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It Starts With Cheney


By American Progress Action Fund

The New York Times reveals this morning that I. Lewis "Scooter" Libby, Vice President Cheney's chief of staff, first learned "about the C.I.A. officer at the heart of the leak investigation in a conversation with Mr. Cheney weeks before her identity became public in 2003." The assertion is backed by hard evidence. According to the Times, "Notes of the previously undisclosed conversation" are in the possession of special prosecutor Patrick Fitzgerald. While the revelation does not, on its face, suggest Cheney is in serious legal jeopardy, it could cause problems for the vice president if it conflicts with what he told the federal prosecutors, or if it can be shown that he participated in a larger conspiracy to knowingly reveal the identity of a covert CIA agent and/or subsequently cover it up. For Libby, the revelation that he learned of Plame from Cheney is particularly damaging because it is at odds with testimony he provided to the grand jury that he first learned of Plame's identity from journalists.

ZEROING IN ON CHENEY: Libby's notes of his conversation with Cheney indicate that they spoke on June 12, 2003, about Joe Wilson and his wife Valerie Plame. On that same morning, the Washington Post reported on its front page that a former ambassador (later learned to be Wilson) had passed on information prior to the war suggesting that the claim that Iraq was attempting to acquire uranium was false. That story directly implicated Cheney, saying the CIA's decision to send Wilson to Niger "was triggered by questions raised by an aide to Vice President Cheney." The Washington Post reported recently that Fitzgerald has "zeroed in on the role of Vice President Cheney's office." As early as February 2004, the Guardian reported, "informed sources said...that three of the five officials who are the real targets of the probe work or worked for Mr Cheney." The New York Daily News recently reported that Fitzgerald may be "edging closer to a blockbuster conspiracy charge - with help from a secret snitch." Already, a number of Cheney's current aides and former aides are known to have testified in the leak probe, including Libby, Mary Matalin, John Hannah, Catherine Martin, Jennifer Millerwise, and David Wurmser. (Click here to see our full list of Bush officials implicated in the probe.)

WHAT DID CHENEY TELL PROSECUTORS? In June 2004, the New York Times reported that Cheney had been "recently interviewed" by federal prosecutors in the leak probe. Although that story said Cheney did not testify under oath, the Times reports today that "Cheney was interviewed under oath by Mr. Fitzgerald last year." Cheney was reportedly asked last year whether he knew of "any concerted effort by White House aides to name the officer. It was not clear how Mr. Cheney responded to the prosecutors' questions." There are a few indications as to what Cheney may have told prosecutors. When Joe Wilson alleged that it was Cheney's office that did a "work-up" on him in 2003 in order to smear him, a spokesman in Cheney's office responded, "That is false." When Cheney was asked about his involvement in smearing Wilson on Meet the Press, the vice president said, "I don't know Mr. Wilson." But Libby's notes reveal that Cheney knew about Wilson and his wife a month before Novak outed her.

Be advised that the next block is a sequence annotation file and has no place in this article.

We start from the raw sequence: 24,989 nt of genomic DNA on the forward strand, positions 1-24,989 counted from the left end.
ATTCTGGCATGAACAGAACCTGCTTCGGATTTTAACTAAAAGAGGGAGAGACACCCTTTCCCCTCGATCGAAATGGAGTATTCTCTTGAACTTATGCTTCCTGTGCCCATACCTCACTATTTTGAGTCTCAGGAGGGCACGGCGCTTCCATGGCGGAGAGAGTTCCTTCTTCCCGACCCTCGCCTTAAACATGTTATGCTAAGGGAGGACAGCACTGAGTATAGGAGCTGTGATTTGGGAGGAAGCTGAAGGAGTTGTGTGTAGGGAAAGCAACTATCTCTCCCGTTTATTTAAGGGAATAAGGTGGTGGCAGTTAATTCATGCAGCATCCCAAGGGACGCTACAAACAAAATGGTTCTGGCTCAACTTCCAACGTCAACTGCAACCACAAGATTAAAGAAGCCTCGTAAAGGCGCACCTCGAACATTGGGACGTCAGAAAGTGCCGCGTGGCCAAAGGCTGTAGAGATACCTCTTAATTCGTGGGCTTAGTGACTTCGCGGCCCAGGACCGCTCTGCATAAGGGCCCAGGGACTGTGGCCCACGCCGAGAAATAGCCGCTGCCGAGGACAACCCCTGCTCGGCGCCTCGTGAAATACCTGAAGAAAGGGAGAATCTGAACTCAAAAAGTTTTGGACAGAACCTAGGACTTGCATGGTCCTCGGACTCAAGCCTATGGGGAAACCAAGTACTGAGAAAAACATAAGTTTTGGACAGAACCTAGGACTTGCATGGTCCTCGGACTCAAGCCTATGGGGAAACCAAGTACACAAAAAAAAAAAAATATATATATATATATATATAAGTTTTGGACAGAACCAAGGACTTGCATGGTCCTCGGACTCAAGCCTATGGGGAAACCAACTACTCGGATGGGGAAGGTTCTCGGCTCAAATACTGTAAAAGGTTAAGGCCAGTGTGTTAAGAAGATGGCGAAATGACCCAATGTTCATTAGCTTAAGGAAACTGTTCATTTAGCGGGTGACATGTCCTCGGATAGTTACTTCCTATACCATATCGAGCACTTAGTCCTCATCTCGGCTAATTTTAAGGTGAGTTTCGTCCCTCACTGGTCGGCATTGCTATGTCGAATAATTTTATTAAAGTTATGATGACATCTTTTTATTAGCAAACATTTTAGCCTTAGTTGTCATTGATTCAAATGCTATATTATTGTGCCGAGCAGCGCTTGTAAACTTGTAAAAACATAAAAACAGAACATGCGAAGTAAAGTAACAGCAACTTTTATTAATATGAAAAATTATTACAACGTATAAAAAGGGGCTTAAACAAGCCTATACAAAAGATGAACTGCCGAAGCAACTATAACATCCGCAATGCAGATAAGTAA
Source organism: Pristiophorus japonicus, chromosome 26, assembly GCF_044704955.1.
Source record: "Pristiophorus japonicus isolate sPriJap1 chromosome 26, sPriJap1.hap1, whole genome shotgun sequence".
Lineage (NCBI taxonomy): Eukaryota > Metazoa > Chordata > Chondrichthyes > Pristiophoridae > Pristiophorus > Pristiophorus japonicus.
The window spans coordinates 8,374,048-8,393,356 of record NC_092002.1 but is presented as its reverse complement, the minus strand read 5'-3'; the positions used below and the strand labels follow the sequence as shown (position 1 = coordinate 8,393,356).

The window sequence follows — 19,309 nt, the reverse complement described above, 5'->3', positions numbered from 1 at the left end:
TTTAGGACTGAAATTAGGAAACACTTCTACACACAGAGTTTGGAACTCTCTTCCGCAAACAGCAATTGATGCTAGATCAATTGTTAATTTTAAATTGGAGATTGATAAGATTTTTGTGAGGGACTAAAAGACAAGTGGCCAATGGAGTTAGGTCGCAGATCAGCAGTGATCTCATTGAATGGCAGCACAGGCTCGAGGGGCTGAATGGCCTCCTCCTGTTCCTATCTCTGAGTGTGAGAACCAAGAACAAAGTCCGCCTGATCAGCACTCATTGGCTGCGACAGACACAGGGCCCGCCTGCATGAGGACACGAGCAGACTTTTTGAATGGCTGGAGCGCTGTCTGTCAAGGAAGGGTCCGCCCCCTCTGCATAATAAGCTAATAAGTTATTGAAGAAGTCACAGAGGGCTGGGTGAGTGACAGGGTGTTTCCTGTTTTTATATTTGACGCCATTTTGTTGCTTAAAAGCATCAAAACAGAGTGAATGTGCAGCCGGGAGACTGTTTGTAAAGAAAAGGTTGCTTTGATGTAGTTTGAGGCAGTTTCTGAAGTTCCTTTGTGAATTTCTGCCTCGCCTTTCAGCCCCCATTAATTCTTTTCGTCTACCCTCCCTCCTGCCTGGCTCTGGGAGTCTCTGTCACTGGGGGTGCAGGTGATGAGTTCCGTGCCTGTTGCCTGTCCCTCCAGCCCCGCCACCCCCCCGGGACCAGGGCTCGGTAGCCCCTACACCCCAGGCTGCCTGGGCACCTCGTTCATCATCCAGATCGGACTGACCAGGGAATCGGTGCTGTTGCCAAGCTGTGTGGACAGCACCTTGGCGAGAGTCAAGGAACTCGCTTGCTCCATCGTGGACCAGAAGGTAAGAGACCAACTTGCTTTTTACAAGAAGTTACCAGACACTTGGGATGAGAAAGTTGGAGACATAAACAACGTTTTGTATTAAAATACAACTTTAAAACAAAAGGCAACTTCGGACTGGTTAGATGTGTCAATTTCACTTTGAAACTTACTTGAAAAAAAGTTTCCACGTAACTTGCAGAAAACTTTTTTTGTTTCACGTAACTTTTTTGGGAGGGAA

LIBBY'S INCONSISTENCY: A strategist "familiar with White House thinking" told the Los Angeles Times, "Nobody should fall out of their chair if they hear that the vice president discussed classified information trying to determine facts with his national security advisor and chief of staff." That spin overlooks Libby's inconsistent story to this point. Previously, it was reported that Rove was "shown testimony from Libby suggesting the two had discussed with each other information they had gotten about Wilson's wife from reporters in early July 2003. Rove responded that Libby's testimony was consistent with his general recollection that he had first learned Wilson's wife worked for the CIA from reporters or government officials who had talked with reporters." Last July, the Los Angeles Times reported, "Libby has indicated to investigators that he learned the identity of Plame from journalists."

WHAT DID BUSH KNOW? In 2001, the New York Times reported Bush and Cheney had an extremely close relationship. "[F]riends and advisers say the relationship between the two men is as crucial as ever, and still refer to Mr. Cheney as the president's consigliere, or the coach to Mr. Bush's quarterback." Bush himself noted, "There is no finer member of my administration than our Vice President, Dick Cheney. He's a great friend, a great advisor, a steady hand. He is the finest Vice President our nation has ever had." Bush and Cheney's close relationship was evidence by their joint appearance before 9/11 Commission. The question that must now be answered is whether Vice President Cheney had any discussions about Valerie Plame with President Bush prior to her outing.

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